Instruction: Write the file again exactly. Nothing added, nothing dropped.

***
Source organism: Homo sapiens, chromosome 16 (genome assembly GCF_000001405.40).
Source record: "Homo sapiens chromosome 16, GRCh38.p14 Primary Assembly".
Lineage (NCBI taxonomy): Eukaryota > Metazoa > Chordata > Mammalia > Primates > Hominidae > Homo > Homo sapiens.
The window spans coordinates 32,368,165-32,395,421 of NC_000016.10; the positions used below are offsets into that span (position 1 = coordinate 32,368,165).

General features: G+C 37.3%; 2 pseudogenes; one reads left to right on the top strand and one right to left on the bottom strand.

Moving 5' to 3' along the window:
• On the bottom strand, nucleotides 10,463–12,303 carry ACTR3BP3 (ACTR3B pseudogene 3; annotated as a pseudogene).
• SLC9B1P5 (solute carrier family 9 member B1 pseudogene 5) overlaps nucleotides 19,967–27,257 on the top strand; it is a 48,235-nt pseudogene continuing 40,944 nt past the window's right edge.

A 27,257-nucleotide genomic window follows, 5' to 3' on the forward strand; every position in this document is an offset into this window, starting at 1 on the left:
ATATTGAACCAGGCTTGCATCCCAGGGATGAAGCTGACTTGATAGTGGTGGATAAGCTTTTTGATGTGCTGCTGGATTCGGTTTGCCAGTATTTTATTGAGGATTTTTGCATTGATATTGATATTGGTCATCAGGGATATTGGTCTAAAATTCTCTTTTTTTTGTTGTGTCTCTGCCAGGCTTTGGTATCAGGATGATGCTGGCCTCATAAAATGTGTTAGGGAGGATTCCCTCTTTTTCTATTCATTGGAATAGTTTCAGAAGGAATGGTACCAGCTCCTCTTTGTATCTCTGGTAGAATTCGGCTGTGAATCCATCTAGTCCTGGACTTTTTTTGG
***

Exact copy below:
Source organism: Homo sapiens, chromosome 16 (genome assembly GCF_000001405.40).
Source record: "Homo sapiens chromosome 16, GRCh38.p14 Primary Assembly".
Lineage (NCBI taxonomy): Eukaryota > Metazoa > Chordata > Mammalia > Primates > Hominidae > Homo > Homo sapiens.
The window spans coordinates 32,368,165-32,395,421 of NC_000016.10; the positions used below are offsets into that span (position 1 = coordinate 32,368,165).

General features: G+C 37.3%; 2 pseudogenes; one reads left to right on the top strand and one right to left on the bottom strand.

Moving 5' to 3' along the window:
• On the bottom strand, nucleotides 10,463–12,303 carry ACTR3BP3 (ACTR3B pseudogene 3; annotated as a pseudogene).
• SLC9B1P5 (solute carrier family 9 member B1 pseudogene 5) overlaps nucleotides 19,967–27,257 on the top strand; it is a 48,235-nt pseudogene continuing 40,944 nt past the window's right edge.

A 27,257-nucleotide genomic window follows, 5' to 3' on the forward strand; every position in this document is an offset into this window, starting at 1 on the left:
ATATTGAACCAGGCTTGCATCCCAGGGATGAAGCTGACTTGATAGTGGTGGATAAGCTTTTTGATGTGCTGCTGGATTCGGTTTGCCAGTATTTTATTGAGGATTTTTGCATTGATATTGATATTGGTCATCAGGGATATTGGTCTAAAATTCTCTTTTTTTTGTTGTGTCTCTGCCAGGCTTTGGTATCAGGATGATGCTGGCCTCATAAAATGTGTTAGGGAGGATTCCCTCTTTTTCTATTCATTGGAATAGTTTCAGAAGGAATGGTACCAGCTCCTCTTTGTATCTCTGGTAGAATTCGGCTGTGAATCCATCTAGTCCTGGACTTTTTTTGG